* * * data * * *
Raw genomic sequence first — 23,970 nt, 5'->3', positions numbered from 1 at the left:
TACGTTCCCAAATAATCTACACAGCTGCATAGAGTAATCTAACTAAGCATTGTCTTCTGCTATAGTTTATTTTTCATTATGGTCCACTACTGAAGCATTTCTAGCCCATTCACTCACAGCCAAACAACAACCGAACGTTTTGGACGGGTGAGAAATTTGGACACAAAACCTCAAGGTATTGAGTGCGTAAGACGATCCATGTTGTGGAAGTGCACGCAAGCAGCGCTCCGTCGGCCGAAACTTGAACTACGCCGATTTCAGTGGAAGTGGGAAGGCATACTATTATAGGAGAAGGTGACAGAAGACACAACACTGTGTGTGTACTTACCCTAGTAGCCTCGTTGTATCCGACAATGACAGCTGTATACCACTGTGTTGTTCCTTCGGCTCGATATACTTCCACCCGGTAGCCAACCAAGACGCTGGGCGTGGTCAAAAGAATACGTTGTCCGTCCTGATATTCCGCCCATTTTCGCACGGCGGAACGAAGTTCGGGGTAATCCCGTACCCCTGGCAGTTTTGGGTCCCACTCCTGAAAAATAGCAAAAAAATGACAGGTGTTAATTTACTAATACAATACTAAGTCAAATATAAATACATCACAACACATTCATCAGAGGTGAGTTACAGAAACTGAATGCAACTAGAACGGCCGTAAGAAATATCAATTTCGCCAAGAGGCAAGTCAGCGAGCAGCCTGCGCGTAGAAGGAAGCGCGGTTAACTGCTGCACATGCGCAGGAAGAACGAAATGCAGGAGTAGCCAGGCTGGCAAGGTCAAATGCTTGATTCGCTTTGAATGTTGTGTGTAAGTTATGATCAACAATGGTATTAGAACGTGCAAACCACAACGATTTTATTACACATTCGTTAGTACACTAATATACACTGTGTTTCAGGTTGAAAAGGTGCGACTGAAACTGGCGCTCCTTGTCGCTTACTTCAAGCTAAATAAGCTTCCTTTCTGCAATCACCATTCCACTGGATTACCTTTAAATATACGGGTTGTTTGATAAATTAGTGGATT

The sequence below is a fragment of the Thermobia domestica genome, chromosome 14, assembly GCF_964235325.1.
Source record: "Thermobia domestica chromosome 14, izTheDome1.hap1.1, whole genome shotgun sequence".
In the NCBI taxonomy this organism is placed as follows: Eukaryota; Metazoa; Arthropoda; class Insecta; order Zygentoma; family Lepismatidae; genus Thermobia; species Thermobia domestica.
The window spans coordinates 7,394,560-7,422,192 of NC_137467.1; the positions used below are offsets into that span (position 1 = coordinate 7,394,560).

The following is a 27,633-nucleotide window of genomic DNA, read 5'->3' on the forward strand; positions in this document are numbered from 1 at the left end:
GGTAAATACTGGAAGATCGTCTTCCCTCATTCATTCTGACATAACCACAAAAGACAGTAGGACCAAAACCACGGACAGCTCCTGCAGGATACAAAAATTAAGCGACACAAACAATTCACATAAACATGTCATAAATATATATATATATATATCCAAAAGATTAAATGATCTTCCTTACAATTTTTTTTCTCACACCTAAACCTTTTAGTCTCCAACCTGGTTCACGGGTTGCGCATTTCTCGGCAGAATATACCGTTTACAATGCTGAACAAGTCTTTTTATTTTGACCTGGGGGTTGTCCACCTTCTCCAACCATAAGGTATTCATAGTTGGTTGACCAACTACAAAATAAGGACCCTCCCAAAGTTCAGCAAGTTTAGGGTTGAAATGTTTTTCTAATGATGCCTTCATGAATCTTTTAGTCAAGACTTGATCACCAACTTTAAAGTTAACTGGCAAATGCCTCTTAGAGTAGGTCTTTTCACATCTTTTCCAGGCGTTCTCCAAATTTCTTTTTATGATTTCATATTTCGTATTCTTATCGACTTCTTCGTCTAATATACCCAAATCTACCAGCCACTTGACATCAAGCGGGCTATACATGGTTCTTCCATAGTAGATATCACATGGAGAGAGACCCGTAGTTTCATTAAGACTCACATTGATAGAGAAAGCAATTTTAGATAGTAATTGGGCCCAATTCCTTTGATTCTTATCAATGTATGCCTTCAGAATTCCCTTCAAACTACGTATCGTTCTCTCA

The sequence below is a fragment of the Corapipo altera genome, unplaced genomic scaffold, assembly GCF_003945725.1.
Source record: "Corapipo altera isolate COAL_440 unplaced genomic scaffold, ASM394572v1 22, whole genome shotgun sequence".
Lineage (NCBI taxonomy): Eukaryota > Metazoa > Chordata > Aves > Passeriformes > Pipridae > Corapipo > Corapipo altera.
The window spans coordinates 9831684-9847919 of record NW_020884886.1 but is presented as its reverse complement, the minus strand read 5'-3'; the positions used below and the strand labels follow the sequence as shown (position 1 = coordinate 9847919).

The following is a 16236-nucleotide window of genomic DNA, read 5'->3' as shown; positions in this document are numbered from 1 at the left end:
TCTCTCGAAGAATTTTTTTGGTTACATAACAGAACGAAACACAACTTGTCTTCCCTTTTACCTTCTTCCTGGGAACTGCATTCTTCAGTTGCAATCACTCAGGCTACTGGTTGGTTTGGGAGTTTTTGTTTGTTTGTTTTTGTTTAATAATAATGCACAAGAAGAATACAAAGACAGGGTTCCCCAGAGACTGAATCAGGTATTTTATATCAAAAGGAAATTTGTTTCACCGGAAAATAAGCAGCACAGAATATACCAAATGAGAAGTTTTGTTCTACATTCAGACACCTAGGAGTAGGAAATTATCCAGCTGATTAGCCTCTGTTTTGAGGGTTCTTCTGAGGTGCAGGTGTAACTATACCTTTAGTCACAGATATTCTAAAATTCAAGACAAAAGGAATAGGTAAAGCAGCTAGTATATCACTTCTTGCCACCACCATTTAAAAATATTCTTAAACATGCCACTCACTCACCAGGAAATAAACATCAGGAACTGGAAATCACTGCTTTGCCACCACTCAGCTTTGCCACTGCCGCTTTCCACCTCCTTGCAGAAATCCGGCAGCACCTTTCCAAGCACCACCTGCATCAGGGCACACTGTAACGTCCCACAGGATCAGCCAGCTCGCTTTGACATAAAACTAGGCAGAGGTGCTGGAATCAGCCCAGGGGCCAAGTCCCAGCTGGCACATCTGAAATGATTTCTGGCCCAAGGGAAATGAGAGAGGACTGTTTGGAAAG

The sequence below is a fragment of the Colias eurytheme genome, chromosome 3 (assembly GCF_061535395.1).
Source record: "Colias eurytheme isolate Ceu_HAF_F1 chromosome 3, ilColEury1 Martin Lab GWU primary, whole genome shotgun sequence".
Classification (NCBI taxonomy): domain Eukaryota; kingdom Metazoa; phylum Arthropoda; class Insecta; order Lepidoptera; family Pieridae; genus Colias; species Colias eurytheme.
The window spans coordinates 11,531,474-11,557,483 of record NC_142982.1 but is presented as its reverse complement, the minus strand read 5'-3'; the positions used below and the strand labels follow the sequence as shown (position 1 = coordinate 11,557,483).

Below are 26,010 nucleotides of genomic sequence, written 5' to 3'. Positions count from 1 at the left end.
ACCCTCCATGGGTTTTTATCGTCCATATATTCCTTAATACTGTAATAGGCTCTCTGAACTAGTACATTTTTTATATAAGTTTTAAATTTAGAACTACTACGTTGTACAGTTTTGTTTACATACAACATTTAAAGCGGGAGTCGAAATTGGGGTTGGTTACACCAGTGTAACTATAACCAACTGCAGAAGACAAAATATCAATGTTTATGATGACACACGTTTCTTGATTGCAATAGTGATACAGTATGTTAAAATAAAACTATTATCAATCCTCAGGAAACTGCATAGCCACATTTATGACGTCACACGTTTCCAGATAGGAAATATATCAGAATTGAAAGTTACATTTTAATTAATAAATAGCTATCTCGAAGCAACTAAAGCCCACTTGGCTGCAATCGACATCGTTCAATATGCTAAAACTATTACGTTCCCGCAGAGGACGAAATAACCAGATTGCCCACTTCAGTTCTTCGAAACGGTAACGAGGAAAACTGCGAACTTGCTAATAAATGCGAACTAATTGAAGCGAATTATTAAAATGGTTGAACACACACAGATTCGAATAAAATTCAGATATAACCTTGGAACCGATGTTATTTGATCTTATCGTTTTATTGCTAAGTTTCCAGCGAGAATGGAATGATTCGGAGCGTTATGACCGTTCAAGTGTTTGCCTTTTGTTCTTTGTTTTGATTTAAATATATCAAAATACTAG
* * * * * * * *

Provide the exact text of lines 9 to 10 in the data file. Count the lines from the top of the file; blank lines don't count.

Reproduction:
The sequence below is a fragment of the Corapipo altera genome, unplaced genomic scaffold, assembly GCF_003945725.1.
Source record: "Corapipo altera isolate COAL_440 unplaced genomic scaffold, ASM394572v1 22, whole genome shotgun sequence".